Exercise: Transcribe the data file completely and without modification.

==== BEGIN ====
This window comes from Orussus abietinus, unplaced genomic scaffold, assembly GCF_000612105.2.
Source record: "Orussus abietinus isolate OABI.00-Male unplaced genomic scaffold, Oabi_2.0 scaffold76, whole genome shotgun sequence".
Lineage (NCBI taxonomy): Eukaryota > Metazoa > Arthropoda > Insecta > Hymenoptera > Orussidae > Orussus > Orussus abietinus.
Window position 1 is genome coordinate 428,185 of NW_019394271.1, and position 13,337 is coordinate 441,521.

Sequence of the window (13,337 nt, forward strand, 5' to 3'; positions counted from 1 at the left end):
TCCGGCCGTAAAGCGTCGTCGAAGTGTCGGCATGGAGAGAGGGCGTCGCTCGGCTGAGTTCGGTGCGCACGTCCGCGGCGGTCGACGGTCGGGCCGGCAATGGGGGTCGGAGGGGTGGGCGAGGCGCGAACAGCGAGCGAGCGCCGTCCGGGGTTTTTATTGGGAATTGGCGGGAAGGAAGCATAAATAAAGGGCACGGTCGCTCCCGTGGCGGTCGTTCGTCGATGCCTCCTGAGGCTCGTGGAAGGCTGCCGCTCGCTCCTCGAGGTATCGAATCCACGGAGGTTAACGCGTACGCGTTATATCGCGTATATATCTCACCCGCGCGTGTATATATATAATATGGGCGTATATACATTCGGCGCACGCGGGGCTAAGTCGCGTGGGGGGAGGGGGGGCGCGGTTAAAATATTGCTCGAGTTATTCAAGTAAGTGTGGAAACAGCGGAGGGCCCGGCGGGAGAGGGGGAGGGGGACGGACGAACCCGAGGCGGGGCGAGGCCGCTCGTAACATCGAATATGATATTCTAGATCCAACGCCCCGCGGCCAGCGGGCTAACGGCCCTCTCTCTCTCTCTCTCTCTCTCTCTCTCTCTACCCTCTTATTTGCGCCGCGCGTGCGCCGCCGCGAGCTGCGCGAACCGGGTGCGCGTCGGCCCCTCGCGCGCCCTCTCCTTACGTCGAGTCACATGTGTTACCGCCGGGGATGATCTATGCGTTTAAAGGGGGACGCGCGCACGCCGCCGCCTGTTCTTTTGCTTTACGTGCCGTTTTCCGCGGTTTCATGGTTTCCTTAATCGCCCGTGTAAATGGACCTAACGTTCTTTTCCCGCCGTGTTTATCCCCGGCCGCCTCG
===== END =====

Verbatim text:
This window comes from Orussus abietinus, unplaced genomic scaffold, assembly GCF_000612105.2.
Source record: "Orussus abietinus isolate OABI.00-Male unplaced genomic scaffold, Oabi_2.0 scaffold76, whole genome shotgun sequence".
Lineage (NCBI taxonomy): Eukaryota > Metazoa > Arthropoda > Insecta > Hymenoptera > Orussidae > Orussus > Orussus abietinus.
Window position 1 is genome coordinate 428,185 of NW_019394271.1, and position 13,337 is coordinate 441,521.

Sequence of the window (13,337 nt, forward strand, 5' to 3'; positions counted from 1 at the left end):
TCCGGCCGTAAAGCGTCGTCGAAGTGTCGGCATGGAGAGAGGGCGTCGCTCGGCTGAGTTCGGTGCGCACGTCCGCGGCGGTCGACGGTCGGGCCGGCAATGGGGGTCGGAGGGGTGGGCGAGGCGCGAACAGCGAGCGAGCGCCGTCCGGGGTTTTTATTGGGAATTGGCGGGAAGGAAGCATAAATAAAGGGCACGGTCGCTCCCGTGGCGGTCGTTCGTCGATGCCTCCTGAGGCTCGTGGAAGGCTGCCGCTCGCTCCTCGAGGTATCGAATCCACGGAGGTTAACGCGTACGCGTTATATCGCGTATATATCTCACCCGCGCGTGTATATATATAATATGGGCGTATATACATTCGGCGCACGCGGGGCTAAGTCGCGTGGGGGGAGGGGGGGCGCGGTTAAAATATTGCTCGAGTTATTCAAGTAAGTGTGGAAACAGCGGAGGGCCCGGCGGGAGAGGGGGAGGGGGACGGACGAACCCGAGGCGGGGCGAGGCCGCTCGTAACATCGAATATGATATTCTAGATCCAACGCCCCGCGGCCAGCGGGCTAACGGCCCTCTCTCTCTCTCTCTCTCTCTCTCTCTCTCTACCCTCTTATTTGCGCCGCGCGTGCGCCGCCGCGAGCTGCGCGAACCGGGTGCGCGTCGGCCCCTCGCGCGCCCTCTCCTTACGTCGAGTCACATGTGTTACCGCCGGGGATGATCTATGCGTTTAAAGGGGGACGCGCGCACGCCGCCGCCTGTTCTTTTGCTTTACGTGCCGTTTTCCGCGGTTTCATGGTTTCCTTAATCGCCCGTGTAAATGGACCTAACGTTCTTTTCCCGCCGTGTTTATCCCCGGCCGCCTCG